The Jewish Federation Of Los Angeles Chose To Base Its Hunger Campaign On A Lie

For the past few months, the Jewish Federation has campaigned around Los Angeles that one out of eight people in the city are hungry.

It’s a big fat lie, but that hasn’t stopped synagogues, including Orthodox ones, from embracing the lie and preaching it from their pulpits.

Is there any lie about America so outlandish that liberal Jews won’t preach it? I’m thinking in particular about the faux threats of global warming and heterosexual AIDS in America.

Dig this — the Jewish Federation campaign website is at

I love that. Give your life meaning by peddling lies.

I’m sure that gives many people meaning. I’m not sure why we should admire that.

Last week, the Jewish Journal put this on its cover: "One Hip Campaign Tackles Two Problems: Hunger and the Federation’s Image"

Problem: There’s no evidence of widespread malnutrition aka hunger in California or the United States.

Campaigning to solve hunger is so much more sexy than campaigning to solve poverty. That’s why there are these food drives to bring cans of food. It makes people think that the problem is hunger. But the problem is not hunger. It is poverty and the complicated things that cause poverty, such as bad values, sloth, substance abuse, mental illness, etc.

The Jewish Journal wrote:

Ending hunger in Los Angeles is a pretty ambitious goal. Yet The Jewish Federation of Greater Los Angeles is staking its identity on a new campaign, titled “Fed Up With Hunger,” that launched in September during the High Holy Days. Spreading the word through reusable shopping bags, strategically placed banners and a full calendar of events, Federation leaders are hoping that this obviously urgent and highly visible target will capture a new spirit at The Jewish Federation and help usher in a revitalized identity for the umbrella fundraising organization, one that will endure into the 21st century.

The campaign’s immediate goal is to ensure reliable sources of food for the 1.2 million Angelenos who don’t know where their next meal is coming from (see story on next page).

But accompanying that goal are others that have to do with the organization’s future — rethinking how people view Federation and revamping how Federation operates and relates to the institutions and people it serves.

This campaign attempts to transform Federation from a top-down benefactor into a collaborative community organizer — one that can rally Angelenos around a compelling social cause and then harness that energy into giving back to the community.

How do people feel proud about creating and promoting programs based on lies about America? Is there any calumny too outrageous that these liberal Jewish activists won’t exploit it to get power, money and fame?

The Jewish Journal writes:

For the campaign, Federation has latched onto the language employed by the Los Angeles Regional Foodbank that one in eight people in Los Angeles faces hunger. In an edgy video with a Beastie Boys soundtrack at, a note drawn onto a ragged piece of cardboard reads, “1 in 8 Angelenos feel hungry every day,” a claim echoed by actress Debra Messing in a video message.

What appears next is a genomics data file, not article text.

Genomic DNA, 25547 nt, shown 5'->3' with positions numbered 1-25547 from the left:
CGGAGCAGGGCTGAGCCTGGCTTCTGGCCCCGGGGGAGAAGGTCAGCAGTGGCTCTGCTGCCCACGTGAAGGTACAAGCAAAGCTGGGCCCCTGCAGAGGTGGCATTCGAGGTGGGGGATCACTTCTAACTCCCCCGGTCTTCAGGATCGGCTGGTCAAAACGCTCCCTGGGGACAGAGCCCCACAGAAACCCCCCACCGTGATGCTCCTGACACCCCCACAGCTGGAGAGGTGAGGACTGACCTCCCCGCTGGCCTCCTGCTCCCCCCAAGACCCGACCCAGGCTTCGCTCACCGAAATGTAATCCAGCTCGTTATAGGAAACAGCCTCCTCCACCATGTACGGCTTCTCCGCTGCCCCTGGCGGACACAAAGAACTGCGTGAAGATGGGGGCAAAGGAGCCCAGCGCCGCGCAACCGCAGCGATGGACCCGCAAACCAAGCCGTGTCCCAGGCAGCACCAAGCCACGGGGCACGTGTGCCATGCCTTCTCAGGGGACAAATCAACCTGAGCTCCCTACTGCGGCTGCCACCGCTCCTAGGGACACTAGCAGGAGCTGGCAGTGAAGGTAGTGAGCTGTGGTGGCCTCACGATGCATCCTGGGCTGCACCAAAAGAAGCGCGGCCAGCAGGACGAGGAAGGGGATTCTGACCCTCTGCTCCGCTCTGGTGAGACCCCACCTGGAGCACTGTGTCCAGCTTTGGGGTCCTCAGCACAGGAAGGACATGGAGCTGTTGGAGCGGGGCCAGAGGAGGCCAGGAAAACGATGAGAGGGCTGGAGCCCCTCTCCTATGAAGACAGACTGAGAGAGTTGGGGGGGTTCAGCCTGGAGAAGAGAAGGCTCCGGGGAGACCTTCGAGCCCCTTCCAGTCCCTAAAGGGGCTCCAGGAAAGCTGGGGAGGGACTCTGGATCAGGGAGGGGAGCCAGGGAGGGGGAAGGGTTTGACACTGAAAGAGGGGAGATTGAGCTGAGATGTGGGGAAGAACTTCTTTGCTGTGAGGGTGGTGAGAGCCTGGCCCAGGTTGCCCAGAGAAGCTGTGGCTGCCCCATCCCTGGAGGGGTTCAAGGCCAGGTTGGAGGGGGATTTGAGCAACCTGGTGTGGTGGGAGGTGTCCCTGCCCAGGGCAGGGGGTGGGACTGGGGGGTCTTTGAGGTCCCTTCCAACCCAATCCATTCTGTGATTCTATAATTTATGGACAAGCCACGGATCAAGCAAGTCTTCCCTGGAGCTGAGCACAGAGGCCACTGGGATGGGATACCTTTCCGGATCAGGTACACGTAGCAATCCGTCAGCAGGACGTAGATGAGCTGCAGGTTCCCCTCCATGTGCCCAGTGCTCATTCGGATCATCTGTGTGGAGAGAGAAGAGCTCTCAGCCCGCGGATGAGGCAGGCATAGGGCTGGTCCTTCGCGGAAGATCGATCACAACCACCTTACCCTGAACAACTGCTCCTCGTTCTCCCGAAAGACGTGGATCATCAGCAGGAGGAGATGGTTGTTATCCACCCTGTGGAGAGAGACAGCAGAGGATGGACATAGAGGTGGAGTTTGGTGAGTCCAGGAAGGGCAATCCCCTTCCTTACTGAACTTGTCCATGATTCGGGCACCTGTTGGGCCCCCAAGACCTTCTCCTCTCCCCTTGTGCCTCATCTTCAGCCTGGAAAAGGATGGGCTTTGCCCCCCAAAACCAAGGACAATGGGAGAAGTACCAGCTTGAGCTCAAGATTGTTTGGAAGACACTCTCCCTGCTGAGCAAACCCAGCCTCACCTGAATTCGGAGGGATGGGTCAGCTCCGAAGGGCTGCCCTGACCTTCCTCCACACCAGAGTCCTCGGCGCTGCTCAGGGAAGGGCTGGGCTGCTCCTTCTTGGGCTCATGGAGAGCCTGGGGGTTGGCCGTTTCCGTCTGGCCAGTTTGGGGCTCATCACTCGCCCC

While one in eight people have a legitimate fear of feeling hungry every day, only a portion of those actually end up not eating enough. Still, the problem is real.

About 1.2 million people in Los Angeles County are food insecure, according to a 2003 UCLA Health Policy Research study that analyzed data from a California Health Interview Survey.

Food insecure? What kind of language is that? And what’s this talk about one in eight people have a legitimate fear of feeling hungry? Who determines whose fears are legitimate? Since when does fear of hunger equal hunger?

The Los Angeles Times reports today:

A recent federal report found that more Americans are going hungry — or did it?

"As American families prepare to gather for Thanksgiving, we received an unsettling report from the U.S. Department of Agriculture that found that hunger rose significantly last year," President Obama said last week. He cited a Department of Agriculture survey showing that 17 million American households (nearly 15%) were "food insecure" in 2008, compared with 13 million (about 11%) in 2007.

But experts say being "food insecure" is not the same as being hungry.

"I don’t think many people would claim that food insecurity equates to hunger," said James C. Ohls, senior fellow for food and nutrition policy at Mathematica Policy Research Inc., who has led several investigative studies of Americans seeking emergency food relief. "You can get to that by questions like whether you had enough money to buy food. That’s probably not ‘hungry’ by most people’s standards."

"Hunger," experts say, better describes the plight of a persistent lack of food and malnutrition every day. Agriculture Secretary Tom Vilsack has said there is little evidence of that among households in the United States.

"This is not malnourishment in the sense of people dying from hunger," Vilsack told reporters Tuesday, "but it is a circumstance where youngsters are not able to perform up to their potential."

The report avoids the word "hunger." It defines households as "food insecure" if sometime during the year they "had difficulty providing enough food for all their members due to a lack of resources."

About Luke Ford

I've written five books (see My work has been covered in the New York Times, the Los Angeles Times, and on 60 Minutes. I teach Alexander Technique in Beverly Hills (
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